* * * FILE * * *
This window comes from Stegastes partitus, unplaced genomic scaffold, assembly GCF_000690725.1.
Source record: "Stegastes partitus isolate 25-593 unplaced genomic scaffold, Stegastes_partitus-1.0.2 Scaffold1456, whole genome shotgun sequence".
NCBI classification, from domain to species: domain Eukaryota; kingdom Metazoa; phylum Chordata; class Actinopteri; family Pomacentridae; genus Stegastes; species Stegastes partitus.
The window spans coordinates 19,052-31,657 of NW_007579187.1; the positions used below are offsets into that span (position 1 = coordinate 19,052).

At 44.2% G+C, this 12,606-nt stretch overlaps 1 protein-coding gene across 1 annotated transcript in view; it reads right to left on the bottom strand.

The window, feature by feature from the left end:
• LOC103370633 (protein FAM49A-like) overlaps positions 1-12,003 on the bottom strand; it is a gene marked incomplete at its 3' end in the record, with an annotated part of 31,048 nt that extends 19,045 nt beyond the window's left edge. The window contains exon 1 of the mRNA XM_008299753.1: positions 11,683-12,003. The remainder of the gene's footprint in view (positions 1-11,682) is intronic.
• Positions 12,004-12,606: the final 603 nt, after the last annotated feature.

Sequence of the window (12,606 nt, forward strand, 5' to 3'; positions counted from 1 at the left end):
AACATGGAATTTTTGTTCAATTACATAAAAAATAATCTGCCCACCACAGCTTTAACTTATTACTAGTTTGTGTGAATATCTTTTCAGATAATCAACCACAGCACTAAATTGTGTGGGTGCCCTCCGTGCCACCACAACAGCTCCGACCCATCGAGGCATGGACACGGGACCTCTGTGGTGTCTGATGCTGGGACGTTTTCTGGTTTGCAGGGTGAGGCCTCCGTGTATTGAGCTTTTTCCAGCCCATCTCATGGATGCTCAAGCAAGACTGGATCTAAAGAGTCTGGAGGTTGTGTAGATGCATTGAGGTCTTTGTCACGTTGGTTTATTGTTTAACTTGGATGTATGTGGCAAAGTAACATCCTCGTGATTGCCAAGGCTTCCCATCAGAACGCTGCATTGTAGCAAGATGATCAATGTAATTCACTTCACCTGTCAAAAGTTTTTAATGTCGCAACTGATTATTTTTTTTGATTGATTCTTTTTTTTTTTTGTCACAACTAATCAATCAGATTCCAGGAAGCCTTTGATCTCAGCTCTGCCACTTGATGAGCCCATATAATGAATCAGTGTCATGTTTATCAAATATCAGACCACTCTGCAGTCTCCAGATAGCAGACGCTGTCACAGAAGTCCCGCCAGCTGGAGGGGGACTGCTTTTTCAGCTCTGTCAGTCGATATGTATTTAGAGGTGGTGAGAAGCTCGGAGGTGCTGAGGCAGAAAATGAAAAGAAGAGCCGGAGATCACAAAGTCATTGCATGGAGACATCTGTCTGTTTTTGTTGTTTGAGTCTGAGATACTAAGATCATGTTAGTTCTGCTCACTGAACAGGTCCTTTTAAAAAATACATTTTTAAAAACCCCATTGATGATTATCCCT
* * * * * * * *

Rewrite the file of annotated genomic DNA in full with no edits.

This window comes from Stegastes partitus, unplaced genomic scaffold, assembly GCF_000690725.1.
Source record: "Stegastes partitus isolate 25-593 unplaced genomic scaffold, Stegastes_partitus-1.0.2 Scaffold1456, whole genome shotgun sequence".
NCBI classification, from domain to species: domain Eukaryota; kingdom Metazoa; phylum Chordata; class Actinopteri; family Pomacentridae; genus Stegastes; species Stegastes partitus.
The window spans coordinates 19,052-31,657 of NW_007579187.1; the positions used below are offsets into that span (position 1 = coordinate 19,052).

At 44.2% G+C, this 12,606-nt stretch overlaps 1 protein-coding gene across 1 annotated transcript in view; it reads right to left on the bottom strand.

The window, feature by feature from the left end:
• LOC103370633 (protein FAM49A-like) overlaps positions 1-12,003 on the bottom strand; it is a gene marked incomplete at its 3' end in the record, with an annotated part of 31,048 nt that extends 19,045 nt beyond the window's left edge. The window contains exon 1 of the mRNA XM_008299753.1: positions 11,683-12,003. The remainder of the gene's footprint in view (positions 1-11,682) is intronic.
• Positions 12,004-12,606: the final 603 nt, after the last annotated feature.

Sequence of the window (12,606 nt, forward strand, 5' to 3'; positions counted from 1 at the left end):
AACATGGAATTTTTGTTCAATTACATAAAAAATAATCTGCCCACCACAGCTTTAACTTATTACTAGTTTGTGTGAATATCTTTTCAGATAATCAACCACAGCACTAAATTGTGTGGGTGCCCTCCGTGCCACCACAACAGCTCCGACCCATCGAGGCATGGACACGGGACCTCTGTGGTGTCTGATGCTGGGACGTTTTCTGGTTTGCAGGGTGAGGCCTCCGTGTATTGAGCTTTTTCCAGCCCATCTCATGGATGCTCAAGCAAGACTGGATCTAAAGAGTCTGGAGGTTGTGTAGATGCATTGAGGTCTTTGTCACGTTGGTTTATTGTTTAACTTGGATGTATGTGGCAAAGTAACATCCTCGTGATTGCCAAGGCTTCCCATCAGAACGCTGCATTGTAGCAAGATGATCAATGTAATTCACTTCACCTGTCAAAAGTTTTTAATGTCGCAACTGATTATTTTTTTTGATTGATTCTTTTTTTTTTTTGTCACAACTAATCAATCAGATTCCAGGAAGCCTTTGATCTCAGCTCTGCCACTTGATGAGCCCATATAATGAATCAGTGTCATGTTTATCAAATATCAGACCACTCTGCAGTCTCCAGATAGCAGACGCTGTCACAGAAGTCCCGCCAGCTGGAGGGGGACTGCTTTTTCAGCTCTGTCAGTCGATATGTATTTAGAGGTGGTGAGAAGCTCGGAGGTGCTGAGGCAGAAAATGAAAAGAAGAGCCGGAGATCACAAAGTCATTGCATGGAGACATCTGTCTGTTTTTGTTGTTTGAGTCTGAGATACTAAGATCATGTTAGTTCTGCTCACTGAACAGGTCCTTTTAAAAAATACATTTTTAAAAACCCCATTGATGATTATCCCT